Losurdo, Hill refute outside claims, attacks
Posted November 4, 2011
Updated November 7, 2011
Raleigh, N.C. — The two candidates still competing for a crucial seat on the Wake County Board of Education came out Friday against what they are calling false claims being spread about them in a runoff race in an election that's traditionally been quiet and nonpartisan.
A lot is at stake regarding the outcome of Tuesday's election, including the balance of the board's power for at least the next two years.
Democratic-backed candidates won four other seats that were up for grabs in the Oct. 11 election. Incumbent Kevin Hill, also a Democrat, finished first in the four-person race in District 3, but he was 51 votes shy of securing an outright victory.
If Hill wins, it could mean another four years before Republicans have a chance to regain control of the majority. Supporters of Republican challenger Heather Losurdo have vowed to do whatever is necessary to keep that from happening.
Campaigning since the election has been intense, and the emotions of supporters on both sides have been loud, with those outside the campaigns throwing allegations at each candidate.
"I think it's politics," Hill said during a taping for WRAL-TV's "On the Record," which airs Saturday at 7:30 p.m "I think there (have) been some exaggerations and misstatements made.
Losurdo has been a constant target by the outside liberal group Progress North Carolina Action, which has painted the former Air Force member and mother of two as "the Queen of Extreme" pushing tea party politics.
The latest claims by the group is that Losurdo "padded" her résumé by saying she was an account manager for First Union National Bank who oversaw a portfolio of more than $2 billion in small business loans.
The chairman of the Wake County Democratic Party also doubts Losurdo's claim.
"A personal bankruptcy, no formal higher education experience? It is very unlikely," Mack Paul said.
Losurdo defended her résumé Friday at a taping for WRAL's "On the Record."
"I do say (the claims are) false, and I think there are those out there, including myself, who are offended by the accusation that 'somebody like me’ could not have that type of job," she said."It find it degrading, to be honest."
Her former boss at the bank, Donald Senior, said by phone Friday that the line on her résumé is 100 percent accurate.
"He has completely confirmed my employment, title and duties during the time I worked for him at First Union," Losurdo said at a news conference Friday evening. "I believe an apology from certain people would be to the honorable thing to do.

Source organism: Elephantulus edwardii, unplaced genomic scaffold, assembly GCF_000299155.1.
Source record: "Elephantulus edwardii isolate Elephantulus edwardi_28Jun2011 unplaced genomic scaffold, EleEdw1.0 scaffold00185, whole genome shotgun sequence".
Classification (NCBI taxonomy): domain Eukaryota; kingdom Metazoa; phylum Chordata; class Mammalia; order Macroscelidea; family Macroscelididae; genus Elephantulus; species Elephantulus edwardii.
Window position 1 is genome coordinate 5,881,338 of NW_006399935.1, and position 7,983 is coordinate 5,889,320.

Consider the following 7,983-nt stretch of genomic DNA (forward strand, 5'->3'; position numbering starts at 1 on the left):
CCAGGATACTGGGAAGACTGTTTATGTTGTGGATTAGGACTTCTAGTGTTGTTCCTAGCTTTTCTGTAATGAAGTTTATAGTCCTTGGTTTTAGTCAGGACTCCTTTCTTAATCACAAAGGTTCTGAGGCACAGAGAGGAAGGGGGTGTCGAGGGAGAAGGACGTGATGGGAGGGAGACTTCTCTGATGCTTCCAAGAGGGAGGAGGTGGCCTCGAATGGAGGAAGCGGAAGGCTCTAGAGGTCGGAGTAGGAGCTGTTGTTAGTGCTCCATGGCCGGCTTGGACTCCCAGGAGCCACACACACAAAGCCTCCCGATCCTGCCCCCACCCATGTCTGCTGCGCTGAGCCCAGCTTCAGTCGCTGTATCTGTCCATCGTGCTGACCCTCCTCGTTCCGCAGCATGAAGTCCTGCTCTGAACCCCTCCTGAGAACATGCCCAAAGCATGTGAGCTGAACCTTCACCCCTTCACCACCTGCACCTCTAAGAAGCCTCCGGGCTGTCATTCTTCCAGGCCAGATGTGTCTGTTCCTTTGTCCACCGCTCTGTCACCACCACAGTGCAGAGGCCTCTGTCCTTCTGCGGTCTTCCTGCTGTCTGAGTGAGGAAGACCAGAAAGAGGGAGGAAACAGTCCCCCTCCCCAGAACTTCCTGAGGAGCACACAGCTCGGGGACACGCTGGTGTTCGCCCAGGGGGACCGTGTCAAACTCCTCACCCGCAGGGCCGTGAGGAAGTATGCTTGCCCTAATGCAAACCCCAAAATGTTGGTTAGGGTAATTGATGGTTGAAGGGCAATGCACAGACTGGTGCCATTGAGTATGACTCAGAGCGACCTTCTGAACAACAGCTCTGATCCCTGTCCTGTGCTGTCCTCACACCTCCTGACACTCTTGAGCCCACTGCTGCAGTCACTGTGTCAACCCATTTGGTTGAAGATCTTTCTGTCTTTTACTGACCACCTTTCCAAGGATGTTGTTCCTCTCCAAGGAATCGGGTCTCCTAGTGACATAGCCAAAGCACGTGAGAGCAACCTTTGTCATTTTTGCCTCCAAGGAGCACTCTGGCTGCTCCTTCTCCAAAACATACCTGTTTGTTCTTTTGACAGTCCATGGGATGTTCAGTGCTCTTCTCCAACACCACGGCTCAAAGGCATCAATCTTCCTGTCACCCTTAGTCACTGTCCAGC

"For me, I consider the matter closed. Far too much time in this campaign has been spent on the question of my remote past and far too little on the real issues that divide me and my opponent in this race."
Hill had no comment Friday evening, saying only that he has run a clean campaign and that when he has been able to do so publicly, he has asked the third parties attacking Losurdo to back down.
"I have publicly, countless times on camera and on the radio asked the third parties to back away," he said earlier Friday during the "On the Record" taping.
A lifelong educator, Hill has also been accused of wanting to undo the board's work on a controversial assignment plan that replaces a longstanding busing policy for one that places students at schools closer to where they live.
He voted against the plan last month, he said, because it didn't guarantee seating in high-performing schools for students wanting to switch from traditionally low-performing schools.
"I caution people not to confuse the vote against the plan (with) me not being in favor of the plan," Hill said, when asked if he would move to overturn it.
"I'm on the record that I will not. In fact, I'm on the record stating that this is the plan that we will move forward with," Hill said. "I know the team that has put it together. I trust their integrity. The superintendent has worked very hard on this plan."
Political observers say the student assignment plan and the school board race drove turnout in the October election.
According to the Wake County Board of Elections, voter turnout – generally low in off-year elections – was 21.16 percent this year – more than double the turnout in 2009.
"It will be interesting to see how many people come out. If we have roughly the same number of people, it's Hill's to lose," North Carolina State University political science professor Andrew Taylor said of the Nov. 8 runoff.
"He's only 50 votes shy of the simple majority first time around, but it could well be that we might see a runoff that has more interest than the initial contest," Taylor added.